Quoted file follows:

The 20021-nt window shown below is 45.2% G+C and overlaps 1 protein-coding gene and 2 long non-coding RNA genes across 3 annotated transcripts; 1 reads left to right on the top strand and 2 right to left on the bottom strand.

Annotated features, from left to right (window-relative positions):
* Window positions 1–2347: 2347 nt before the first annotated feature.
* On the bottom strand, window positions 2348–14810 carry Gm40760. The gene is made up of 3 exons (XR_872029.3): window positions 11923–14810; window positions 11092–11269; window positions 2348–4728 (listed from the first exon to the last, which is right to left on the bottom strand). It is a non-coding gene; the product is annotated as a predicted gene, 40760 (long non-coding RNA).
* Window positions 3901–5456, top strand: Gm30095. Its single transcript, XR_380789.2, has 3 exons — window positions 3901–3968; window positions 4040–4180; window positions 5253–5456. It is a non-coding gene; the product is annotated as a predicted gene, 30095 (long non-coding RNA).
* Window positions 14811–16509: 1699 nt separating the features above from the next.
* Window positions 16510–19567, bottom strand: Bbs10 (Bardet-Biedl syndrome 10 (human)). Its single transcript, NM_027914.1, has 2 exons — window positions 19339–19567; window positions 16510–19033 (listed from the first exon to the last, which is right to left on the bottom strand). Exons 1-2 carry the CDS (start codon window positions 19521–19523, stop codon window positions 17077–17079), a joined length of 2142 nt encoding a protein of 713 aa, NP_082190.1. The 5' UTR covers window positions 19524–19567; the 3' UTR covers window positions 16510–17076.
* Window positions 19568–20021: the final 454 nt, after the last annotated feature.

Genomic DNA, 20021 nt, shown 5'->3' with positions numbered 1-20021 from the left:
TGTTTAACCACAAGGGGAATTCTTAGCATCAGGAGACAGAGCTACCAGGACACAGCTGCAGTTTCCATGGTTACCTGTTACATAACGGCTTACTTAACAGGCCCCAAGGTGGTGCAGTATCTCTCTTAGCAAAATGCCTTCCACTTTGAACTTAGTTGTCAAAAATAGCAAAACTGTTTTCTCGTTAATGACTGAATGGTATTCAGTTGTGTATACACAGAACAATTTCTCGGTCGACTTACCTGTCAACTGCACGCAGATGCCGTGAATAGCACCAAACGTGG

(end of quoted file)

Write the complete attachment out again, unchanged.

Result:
The 20021-nt window shown below is 45.2% G+C and overlaps 1 protein-coding gene and 2 long non-coding RNA genes across 3 annotated transcripts; 1 reads left to right on the top strand and 2 right to left on the bottom strand.

Annotated features, from left to right (window-relative positions):
* Window positions 1–2347: 2347 nt before the first annotated feature.
* On the bottom strand, window positions 2348–14810 carry Gm40760. The gene is made up of 3 exons (XR_872029.3): window positions 11923–14810; window positions 11092–11269; window positions 2348–4728 (listed from the first exon to the last, which is right to left on the bottom strand). It is a non-coding gene; the product is annotated as a predicted gene, 40760 (long non-coding RNA).
* Window positions 3901–5456, top strand: Gm30095. Its single transcript, XR_380789.2, has 3 exons — window positions 3901–3968; window positions 4040–4180; window positions 5253–5456. It is a non-coding gene; the product is annotated as a predicted gene, 30095 (long non-coding RNA).
* Window positions 14811–16509: 1699 nt separating the features above from the next.
* Window positions 16510–19567, bottom strand: Bbs10 (Bardet-Biedl syndrome 10 (human)). Its single transcript, NM_027914.1, has 2 exons — window positions 19339–19567; window positions 16510–19033 (listed from the first exon to the last, which is right to left on the bottom strand). Exons 1-2 carry the CDS (start codon window positions 19521–19523, stop codon window positions 17077–17079), a joined length of 2142 nt encoding a protein of 713 aa, NP_082190.1. The 5' UTR covers window positions 19524–19567; the 3' UTR covers window positions 16510–17076.
* Window positions 19568–20021: the final 454 nt, after the last annotated feature.

Genomic DNA, 20021 nt, shown 5'->3' with positions numbered 1-20021 from the left:
TGTTTAACCACAAGGGGAATTCTTAGCATCAGGAGACAGAGCTACCAGGACACAGCTGCAGTTTCCATGGTTACCTGTTACATAACGGCTTACTTAACAGGCCCCAAGGTGGTGCAGTATCTCTCTTAGCAAAATGCCTTCCACTTTGAACTTAGTTGTCAAAAATAGCAAAACTGTTTTCTCGTTAATGACTGAATGGTATTCAGTTGTGTATACACAGAACAATTTCTCGGTCGACTTACCTGTCAACTGCACGCAGATGCCGTGAATAGCACCAAACGTGG